Lilly, the dulcet angel, was born in less than four hours of a labor untouched by drama or trauma. Her English teacher recently described Lilly as resembling one of the daughters in Little Women. "She looks like she should be coming to class in ringlets and a hoopskirt," he observed. She does have an old-fashioned beauty about her. With her midnight blue eyes, corn-flax blond hair, and fair complexion, she resembles her grandmother Maria who grew up in a little Alpine village in Switzerland. I sometimes think that we should have named her Heidi. Lilly also has the gentility and careful bearing of another era. I have watched so many adults try to connect with her only to find themselves stymied by her reticence. Once, we were introduced to a famous movie star, all extroverted glow and glare. He tried to charm her, telling amusing anecdotes in an increasingly animated fashion. She stared at him, placid, inscrutable, until he eventually gave up.
Yet while soft-spoken and reserved with adults, she is all giggles and chatter with her girlfriends. Her pack of friends has circled her around for years. In kindergarten, her friend Daisy stood at the classroom doorway nearly every morning waiting for Lilly. When Lilly would arrive, clinging to me, anxious, Daisy would grab her and pull her through the door into the classroom and, I always felt, into her life. Nowadays, the girls lock themselves in Lilly's room for hours without needing me or anyone else. Through the door, I hear snippets of conversation, laughing, the computer, music from High School Musical, the girls singing along. For eleven years, raising Benjamin and Lilly provided the central rhythm of my life, one that generally permitted the private and public to coexist in harmony. My domestic, professional, and social worlds flowed together and in and out of each other. Before my children were born, this had not been the case. For a few years, my work had briefly demanded all of me. I had mistakenly wandered into a soulkilling career as a lawyer while in my twenties. I hadn't known what I wanted to do with my life, so my father had urged that law school would provide a "backup plan." I could "graduate last" in my class, if I wanted, "but just graduate." This career progressed in fits and starts without balance, and I fluctuated between intense periods of around-the-clock work as a lawyer and no work at all. These hiccups of on-again, off-again work culminated in my initially returning to work after Benjamin's birth but then lasting only three weeks at the job. I had a visceral reaction to leaving Benjamin; it felt untenable to continue working when at home nestled that soft, delicious bundle of a baby, and so I quit without discussion, planning, or thinking, this time for good.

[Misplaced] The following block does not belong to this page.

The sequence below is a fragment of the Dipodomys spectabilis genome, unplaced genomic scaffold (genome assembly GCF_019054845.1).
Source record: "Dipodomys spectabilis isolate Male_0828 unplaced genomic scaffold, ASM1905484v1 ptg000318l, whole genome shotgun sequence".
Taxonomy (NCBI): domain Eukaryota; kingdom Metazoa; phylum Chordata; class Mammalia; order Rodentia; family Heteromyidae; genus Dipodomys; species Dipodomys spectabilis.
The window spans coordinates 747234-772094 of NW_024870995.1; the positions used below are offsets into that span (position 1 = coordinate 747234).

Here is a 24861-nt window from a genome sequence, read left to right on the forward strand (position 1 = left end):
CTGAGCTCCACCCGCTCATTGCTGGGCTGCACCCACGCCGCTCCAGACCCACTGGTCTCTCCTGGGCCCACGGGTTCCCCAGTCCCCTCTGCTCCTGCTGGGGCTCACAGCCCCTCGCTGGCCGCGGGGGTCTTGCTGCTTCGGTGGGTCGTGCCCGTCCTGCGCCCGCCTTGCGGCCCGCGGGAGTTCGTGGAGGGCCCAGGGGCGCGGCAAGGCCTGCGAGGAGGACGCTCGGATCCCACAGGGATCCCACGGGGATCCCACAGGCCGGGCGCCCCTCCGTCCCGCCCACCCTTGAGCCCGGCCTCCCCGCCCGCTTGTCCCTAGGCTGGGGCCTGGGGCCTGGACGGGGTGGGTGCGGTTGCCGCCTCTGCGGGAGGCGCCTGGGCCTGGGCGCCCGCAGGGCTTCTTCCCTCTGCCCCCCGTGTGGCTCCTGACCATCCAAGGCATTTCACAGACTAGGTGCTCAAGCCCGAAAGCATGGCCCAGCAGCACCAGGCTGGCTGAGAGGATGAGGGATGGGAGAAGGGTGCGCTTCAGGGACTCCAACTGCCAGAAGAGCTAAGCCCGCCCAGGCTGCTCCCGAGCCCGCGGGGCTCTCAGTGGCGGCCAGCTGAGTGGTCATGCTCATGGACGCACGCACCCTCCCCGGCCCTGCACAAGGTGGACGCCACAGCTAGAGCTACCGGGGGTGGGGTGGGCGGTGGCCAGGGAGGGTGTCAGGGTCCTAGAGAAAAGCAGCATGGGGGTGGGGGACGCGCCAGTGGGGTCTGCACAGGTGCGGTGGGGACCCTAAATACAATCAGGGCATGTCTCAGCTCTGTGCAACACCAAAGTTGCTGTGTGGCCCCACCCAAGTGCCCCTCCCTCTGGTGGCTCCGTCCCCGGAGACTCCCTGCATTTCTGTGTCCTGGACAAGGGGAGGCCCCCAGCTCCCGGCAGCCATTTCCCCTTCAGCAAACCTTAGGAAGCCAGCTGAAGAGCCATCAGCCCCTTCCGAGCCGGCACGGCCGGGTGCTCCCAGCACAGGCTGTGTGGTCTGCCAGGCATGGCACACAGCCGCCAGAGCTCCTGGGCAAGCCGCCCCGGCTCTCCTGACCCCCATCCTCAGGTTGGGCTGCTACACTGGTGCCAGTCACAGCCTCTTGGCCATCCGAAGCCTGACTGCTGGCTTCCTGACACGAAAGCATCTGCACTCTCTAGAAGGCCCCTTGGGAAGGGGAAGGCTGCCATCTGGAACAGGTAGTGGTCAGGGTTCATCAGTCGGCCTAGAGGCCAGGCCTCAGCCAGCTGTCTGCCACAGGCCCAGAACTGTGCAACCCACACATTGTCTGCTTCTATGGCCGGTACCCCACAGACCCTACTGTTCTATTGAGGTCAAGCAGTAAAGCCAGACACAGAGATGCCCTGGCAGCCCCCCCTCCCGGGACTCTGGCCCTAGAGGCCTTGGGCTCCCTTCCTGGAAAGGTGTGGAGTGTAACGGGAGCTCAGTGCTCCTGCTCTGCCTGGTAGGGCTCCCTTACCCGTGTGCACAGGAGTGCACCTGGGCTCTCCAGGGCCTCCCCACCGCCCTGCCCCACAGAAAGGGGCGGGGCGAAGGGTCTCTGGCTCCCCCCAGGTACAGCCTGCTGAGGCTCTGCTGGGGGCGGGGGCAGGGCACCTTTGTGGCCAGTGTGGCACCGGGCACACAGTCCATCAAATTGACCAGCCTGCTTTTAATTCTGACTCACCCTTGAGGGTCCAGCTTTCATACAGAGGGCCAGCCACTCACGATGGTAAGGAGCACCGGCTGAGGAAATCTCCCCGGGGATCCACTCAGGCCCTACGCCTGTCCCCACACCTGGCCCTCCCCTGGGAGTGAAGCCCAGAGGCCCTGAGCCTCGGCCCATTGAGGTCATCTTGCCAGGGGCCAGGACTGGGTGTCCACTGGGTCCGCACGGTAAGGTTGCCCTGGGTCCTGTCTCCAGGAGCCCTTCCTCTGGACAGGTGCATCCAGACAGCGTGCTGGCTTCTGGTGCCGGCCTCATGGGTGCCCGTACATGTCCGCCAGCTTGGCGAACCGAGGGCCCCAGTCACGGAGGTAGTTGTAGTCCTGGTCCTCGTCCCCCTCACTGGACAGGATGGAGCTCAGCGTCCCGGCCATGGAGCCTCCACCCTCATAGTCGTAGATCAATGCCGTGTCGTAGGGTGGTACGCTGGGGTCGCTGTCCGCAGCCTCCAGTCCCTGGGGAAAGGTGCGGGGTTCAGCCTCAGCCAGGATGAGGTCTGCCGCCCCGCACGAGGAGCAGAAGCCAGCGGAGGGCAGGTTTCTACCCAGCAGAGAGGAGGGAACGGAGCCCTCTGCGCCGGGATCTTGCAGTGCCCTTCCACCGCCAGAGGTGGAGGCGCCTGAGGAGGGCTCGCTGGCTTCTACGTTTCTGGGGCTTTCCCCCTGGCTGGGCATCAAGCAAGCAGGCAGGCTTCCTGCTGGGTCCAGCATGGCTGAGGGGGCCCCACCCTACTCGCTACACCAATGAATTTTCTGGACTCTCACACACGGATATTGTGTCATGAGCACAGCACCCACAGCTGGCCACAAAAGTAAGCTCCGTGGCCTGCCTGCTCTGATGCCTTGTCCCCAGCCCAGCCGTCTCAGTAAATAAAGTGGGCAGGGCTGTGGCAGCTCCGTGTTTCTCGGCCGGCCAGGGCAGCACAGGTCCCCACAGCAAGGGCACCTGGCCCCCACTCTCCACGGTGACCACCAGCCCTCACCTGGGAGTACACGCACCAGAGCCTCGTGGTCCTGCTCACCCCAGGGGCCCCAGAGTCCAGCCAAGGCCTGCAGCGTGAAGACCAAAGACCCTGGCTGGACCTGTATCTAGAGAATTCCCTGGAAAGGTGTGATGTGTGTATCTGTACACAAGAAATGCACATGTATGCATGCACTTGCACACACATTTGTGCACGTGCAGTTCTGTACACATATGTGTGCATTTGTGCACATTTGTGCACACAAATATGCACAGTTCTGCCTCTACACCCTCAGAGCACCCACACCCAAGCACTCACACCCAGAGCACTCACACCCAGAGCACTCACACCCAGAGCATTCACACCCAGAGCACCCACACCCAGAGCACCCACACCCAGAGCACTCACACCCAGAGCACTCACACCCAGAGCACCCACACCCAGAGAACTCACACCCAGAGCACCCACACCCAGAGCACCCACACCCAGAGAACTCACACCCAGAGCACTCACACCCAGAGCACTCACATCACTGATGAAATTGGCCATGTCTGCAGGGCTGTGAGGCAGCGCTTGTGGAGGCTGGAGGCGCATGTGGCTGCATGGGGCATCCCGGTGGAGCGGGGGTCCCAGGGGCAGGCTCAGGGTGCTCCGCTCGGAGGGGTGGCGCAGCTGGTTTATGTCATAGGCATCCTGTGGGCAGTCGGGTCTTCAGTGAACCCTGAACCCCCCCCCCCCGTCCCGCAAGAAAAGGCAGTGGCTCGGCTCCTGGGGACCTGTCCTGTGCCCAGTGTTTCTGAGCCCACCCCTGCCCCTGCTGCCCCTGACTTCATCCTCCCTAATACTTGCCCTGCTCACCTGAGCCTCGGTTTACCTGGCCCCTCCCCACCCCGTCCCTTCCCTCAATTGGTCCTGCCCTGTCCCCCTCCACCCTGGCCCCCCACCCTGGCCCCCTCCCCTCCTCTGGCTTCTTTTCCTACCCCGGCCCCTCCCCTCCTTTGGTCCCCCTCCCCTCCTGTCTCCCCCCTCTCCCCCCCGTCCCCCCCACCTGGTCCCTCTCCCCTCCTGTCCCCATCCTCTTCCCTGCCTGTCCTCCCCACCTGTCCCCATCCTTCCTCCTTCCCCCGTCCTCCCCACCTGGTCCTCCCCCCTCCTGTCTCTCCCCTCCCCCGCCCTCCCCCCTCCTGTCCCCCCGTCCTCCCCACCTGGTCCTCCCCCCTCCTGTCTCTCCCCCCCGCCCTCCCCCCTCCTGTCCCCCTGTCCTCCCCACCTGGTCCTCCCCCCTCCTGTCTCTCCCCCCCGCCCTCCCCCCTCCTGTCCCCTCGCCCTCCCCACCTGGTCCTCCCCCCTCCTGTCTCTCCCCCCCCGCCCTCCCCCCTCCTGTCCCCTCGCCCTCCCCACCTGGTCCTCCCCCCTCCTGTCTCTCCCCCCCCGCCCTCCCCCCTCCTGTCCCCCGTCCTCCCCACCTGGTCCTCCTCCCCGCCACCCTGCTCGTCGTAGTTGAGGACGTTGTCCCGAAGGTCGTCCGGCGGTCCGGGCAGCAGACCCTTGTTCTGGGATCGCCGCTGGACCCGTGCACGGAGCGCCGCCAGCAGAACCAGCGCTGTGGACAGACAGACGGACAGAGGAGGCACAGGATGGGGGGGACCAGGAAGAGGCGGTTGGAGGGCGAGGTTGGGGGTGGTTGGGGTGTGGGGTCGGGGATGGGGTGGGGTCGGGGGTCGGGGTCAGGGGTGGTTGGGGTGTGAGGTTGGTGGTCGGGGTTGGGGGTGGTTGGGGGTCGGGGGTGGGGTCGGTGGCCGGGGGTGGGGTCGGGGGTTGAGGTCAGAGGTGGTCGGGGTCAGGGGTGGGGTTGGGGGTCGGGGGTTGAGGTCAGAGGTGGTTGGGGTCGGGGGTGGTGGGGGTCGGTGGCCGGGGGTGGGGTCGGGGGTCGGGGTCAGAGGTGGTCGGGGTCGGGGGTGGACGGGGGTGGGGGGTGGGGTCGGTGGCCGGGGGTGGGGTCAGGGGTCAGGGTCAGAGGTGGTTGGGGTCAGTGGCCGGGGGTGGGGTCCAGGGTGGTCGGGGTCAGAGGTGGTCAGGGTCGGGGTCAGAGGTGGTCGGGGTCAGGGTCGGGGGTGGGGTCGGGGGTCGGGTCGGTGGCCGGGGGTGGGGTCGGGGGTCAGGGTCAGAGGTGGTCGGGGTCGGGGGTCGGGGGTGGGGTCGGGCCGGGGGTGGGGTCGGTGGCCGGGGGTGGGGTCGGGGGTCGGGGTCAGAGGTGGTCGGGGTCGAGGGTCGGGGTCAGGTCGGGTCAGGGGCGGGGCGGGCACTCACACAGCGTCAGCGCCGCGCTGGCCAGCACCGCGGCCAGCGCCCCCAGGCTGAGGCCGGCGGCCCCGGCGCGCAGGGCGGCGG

Two years of full-time mothering ensued. Benjamin and I had an easy routine, our days structured by playgroup, music class, a nap, and the playground. Perfectly content to continue this lifestyle indefinitely, if our money didn't run out, I meandered into a poetry class on a whim—Dickinson, Yeats, and Auden—in the third year of mothering. I found what would prove to be my vocation. This audited class led to further literature classes, and as my passion grew, so, too, did the intensity of my studies. I worked harder than I ever had before, the drive and ambition fueled purely by love of the subject matter, and eventually completed a Ph.D. in English literature.